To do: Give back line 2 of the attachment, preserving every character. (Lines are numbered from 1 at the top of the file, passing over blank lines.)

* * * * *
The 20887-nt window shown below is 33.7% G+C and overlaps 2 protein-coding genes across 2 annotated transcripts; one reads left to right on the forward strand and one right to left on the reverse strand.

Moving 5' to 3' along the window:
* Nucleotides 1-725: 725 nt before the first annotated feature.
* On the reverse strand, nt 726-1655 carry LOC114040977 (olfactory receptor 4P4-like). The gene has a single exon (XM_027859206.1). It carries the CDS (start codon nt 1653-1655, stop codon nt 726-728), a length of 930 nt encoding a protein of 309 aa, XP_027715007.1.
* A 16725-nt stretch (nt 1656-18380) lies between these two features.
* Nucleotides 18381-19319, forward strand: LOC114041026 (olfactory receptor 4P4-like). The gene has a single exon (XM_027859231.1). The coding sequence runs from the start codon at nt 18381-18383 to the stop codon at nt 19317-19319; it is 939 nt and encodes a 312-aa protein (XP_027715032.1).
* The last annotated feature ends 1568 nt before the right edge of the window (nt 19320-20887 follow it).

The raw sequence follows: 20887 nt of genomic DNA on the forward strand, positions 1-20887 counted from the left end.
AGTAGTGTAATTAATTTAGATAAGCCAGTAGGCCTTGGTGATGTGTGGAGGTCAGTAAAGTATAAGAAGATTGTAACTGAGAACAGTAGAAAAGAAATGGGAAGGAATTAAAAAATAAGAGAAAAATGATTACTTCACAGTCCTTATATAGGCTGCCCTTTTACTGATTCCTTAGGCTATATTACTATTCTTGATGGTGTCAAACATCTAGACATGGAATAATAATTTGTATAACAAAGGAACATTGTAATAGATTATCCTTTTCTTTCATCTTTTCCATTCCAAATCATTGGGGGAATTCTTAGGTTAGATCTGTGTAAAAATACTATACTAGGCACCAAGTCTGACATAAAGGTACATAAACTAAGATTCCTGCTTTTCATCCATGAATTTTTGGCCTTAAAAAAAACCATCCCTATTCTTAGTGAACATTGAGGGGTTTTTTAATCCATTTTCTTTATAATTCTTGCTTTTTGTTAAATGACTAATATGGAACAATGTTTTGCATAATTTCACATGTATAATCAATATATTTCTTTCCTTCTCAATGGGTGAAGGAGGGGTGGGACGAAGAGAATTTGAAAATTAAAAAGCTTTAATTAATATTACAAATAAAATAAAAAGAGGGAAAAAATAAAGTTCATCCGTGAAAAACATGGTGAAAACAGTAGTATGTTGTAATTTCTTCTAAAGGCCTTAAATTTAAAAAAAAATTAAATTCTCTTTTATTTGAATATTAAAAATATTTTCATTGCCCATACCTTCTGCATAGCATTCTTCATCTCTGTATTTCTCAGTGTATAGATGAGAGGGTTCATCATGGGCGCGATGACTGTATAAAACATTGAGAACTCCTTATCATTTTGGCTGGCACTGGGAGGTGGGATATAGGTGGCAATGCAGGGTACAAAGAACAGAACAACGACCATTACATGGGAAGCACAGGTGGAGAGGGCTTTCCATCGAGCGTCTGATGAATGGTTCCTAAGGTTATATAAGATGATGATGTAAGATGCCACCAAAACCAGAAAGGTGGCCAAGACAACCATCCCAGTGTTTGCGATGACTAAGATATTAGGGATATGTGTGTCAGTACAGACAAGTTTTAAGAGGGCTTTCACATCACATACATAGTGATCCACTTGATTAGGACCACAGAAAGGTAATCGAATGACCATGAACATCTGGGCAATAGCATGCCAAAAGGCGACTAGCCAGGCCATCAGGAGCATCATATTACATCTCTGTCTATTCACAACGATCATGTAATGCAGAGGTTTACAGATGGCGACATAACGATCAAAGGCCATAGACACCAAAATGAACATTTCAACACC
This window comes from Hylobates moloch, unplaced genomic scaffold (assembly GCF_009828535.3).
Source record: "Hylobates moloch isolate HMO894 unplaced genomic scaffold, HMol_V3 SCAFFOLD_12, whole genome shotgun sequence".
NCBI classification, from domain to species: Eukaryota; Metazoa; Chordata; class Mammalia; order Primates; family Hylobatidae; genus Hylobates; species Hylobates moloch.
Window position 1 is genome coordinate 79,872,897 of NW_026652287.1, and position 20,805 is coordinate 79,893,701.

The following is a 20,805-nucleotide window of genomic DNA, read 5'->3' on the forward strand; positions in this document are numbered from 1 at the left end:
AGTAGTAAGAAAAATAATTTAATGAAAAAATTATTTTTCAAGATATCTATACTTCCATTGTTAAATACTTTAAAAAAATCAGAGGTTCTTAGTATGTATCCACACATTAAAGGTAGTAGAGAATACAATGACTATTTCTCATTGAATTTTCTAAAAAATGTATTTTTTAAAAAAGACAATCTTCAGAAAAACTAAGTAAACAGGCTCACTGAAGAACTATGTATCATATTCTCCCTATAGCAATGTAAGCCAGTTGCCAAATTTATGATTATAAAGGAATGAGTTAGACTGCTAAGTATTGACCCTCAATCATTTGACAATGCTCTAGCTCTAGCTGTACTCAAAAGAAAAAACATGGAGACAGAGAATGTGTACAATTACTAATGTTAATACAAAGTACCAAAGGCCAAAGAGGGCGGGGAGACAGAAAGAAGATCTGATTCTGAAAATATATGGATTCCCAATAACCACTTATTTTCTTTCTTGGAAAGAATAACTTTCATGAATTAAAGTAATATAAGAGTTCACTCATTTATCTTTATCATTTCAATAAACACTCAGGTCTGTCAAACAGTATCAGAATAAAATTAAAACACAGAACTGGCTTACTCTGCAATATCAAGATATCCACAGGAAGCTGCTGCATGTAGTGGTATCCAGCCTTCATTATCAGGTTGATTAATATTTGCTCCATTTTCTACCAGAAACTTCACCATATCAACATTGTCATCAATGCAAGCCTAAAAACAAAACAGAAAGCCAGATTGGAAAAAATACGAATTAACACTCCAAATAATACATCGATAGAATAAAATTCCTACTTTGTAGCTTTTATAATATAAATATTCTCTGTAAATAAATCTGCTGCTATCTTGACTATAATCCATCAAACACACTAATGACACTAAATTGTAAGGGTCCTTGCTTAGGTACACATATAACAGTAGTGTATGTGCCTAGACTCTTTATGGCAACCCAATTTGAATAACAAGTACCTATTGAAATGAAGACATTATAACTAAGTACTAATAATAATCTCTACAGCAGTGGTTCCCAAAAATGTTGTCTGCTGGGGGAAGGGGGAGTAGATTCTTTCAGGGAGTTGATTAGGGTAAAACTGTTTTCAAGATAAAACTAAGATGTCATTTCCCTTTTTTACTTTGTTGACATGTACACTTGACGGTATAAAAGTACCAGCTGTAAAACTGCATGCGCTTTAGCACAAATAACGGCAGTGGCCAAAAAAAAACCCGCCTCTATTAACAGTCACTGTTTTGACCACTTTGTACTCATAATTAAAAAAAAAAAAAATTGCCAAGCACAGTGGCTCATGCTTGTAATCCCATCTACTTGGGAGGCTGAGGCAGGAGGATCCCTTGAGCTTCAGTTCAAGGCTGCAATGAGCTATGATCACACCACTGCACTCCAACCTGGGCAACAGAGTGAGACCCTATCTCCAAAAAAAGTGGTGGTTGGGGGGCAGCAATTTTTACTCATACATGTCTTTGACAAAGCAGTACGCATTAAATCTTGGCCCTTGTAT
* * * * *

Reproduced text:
Moving 5' to 3' along the window: